On Tuesday, the Speaker of the House, John Boehner, said disgraced New York Congressman Anthony Weiner should resign.
So far, he's refusing to do that. CBS News correspondent Nancy Cordes reports that forcing him out would not be easy or quick - it would take an investigation, and a two-thirds vote in the House of Representatives to do so.
Sadly, Congress has a lot of experience dealing with members who have broken either the law or common standards of decency. House Democrats met behind closed doors on Tuesday and discussed Anthony Weiner's refusal to step down.
"Our caucus understands our concern for the rights of the individual member, but (also) our higher responsibility to our country to uphold a high ethical standard," said Rep. Nancy Pelosi, D-Ca.
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It's a rare dilemma for congressional leaders who have forced legions of disgraced colleagues out with the strength of their disapproval alone. Florida's former Congressman Mark Foley lasted less than a day after suggestive messages he sent to teenage pages surfaced in 2006.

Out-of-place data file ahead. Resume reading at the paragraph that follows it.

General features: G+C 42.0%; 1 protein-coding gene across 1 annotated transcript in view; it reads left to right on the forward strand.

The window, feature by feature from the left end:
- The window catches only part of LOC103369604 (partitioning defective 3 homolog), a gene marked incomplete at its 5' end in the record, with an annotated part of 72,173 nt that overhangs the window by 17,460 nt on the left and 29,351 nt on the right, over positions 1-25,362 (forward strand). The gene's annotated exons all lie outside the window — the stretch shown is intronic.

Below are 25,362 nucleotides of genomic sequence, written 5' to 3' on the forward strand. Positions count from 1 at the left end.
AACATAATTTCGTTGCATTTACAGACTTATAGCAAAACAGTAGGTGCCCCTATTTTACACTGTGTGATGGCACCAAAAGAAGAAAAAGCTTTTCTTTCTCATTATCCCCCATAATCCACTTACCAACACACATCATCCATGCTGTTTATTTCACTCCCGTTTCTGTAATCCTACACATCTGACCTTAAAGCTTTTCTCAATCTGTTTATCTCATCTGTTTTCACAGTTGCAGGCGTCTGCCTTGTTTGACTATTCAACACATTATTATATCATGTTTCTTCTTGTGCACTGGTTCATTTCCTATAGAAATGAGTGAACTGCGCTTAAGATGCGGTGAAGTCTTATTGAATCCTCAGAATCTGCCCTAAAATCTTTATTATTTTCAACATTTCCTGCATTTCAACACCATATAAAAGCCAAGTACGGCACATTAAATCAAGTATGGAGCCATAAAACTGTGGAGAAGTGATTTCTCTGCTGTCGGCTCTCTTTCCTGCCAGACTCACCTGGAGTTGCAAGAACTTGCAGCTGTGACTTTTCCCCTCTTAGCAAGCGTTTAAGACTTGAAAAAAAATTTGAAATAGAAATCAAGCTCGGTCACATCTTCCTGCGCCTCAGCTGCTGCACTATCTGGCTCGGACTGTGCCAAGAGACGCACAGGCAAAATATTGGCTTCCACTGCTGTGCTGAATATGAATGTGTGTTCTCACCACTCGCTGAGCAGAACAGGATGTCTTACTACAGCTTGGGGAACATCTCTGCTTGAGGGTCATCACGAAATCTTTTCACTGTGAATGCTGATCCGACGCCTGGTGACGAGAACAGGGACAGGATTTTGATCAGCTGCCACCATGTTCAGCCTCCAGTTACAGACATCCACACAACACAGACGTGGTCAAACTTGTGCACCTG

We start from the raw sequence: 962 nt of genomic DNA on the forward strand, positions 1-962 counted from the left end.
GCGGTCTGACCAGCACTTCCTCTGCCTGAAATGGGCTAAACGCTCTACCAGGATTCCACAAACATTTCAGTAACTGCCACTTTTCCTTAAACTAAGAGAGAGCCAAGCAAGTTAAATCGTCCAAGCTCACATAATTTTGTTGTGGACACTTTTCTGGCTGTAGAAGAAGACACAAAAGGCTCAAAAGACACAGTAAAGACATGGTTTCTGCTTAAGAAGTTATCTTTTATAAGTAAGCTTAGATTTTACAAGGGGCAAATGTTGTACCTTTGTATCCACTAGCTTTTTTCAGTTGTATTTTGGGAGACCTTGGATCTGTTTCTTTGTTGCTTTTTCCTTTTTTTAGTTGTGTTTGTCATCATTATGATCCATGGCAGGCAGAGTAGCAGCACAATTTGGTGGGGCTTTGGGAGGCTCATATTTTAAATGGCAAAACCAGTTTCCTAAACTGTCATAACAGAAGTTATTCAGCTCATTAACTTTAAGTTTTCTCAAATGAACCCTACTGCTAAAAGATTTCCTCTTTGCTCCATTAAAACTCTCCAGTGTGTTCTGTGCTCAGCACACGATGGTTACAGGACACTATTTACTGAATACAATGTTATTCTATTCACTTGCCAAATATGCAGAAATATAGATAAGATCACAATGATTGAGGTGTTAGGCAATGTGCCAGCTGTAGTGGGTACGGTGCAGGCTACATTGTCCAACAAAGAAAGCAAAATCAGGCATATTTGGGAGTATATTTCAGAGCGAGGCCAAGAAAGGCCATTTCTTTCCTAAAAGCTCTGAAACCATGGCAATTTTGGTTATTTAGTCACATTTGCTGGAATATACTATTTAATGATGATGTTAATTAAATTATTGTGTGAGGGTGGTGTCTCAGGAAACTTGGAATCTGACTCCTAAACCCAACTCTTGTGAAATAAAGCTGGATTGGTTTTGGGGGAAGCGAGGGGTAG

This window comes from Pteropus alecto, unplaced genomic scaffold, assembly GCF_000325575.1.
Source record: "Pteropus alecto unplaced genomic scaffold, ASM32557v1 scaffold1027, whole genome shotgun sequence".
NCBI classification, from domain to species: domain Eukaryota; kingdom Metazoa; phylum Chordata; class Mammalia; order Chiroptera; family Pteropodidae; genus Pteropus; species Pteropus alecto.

"I didn't sit there and try to run the clock out. I said, this was wrong and I resigned," Foley said afterwards.
In fact, Congress has only had to formally vote to expel a member twice since 1900: In 1980, after Congressman Michael Myers of Pennsylvania accepted a bribe in the Abscam scandal; And in 2002, when Ohio's Jim Traficant was convicted of bribery and racketeering.
Members accused of lesser transgressions, like New York's Charles Rangel, often find refuge in ethics investigations.
"The committee found no evidence at all of corruption," said Rangel amid calls for him to step down. He is still a sitting congressman.
The ethics investigation process lasts so long, the shock of the original mistake usually wears off by the time their colleagues finally pass judgment.
Massachusetts Congressman Barney Frank asked for an investigation after his partner's gay escort service run out of their town home came to light in 1989.
"I did think that I had been accused of some things I did that I shouldn't have done," Frank said.
Still, Rangel and Frank had more allies than Weiner, whose combative style has often alienated fellow democrats.
"Hopefully, he's getting the help he needs and he'll make the right decision," said Rep. Carolyn McCarthy, D-NY .
If Weiner doesn't step down, House Democrats may be forced to make his decision for him, in a long drawn-out fight that won't make anyone look good.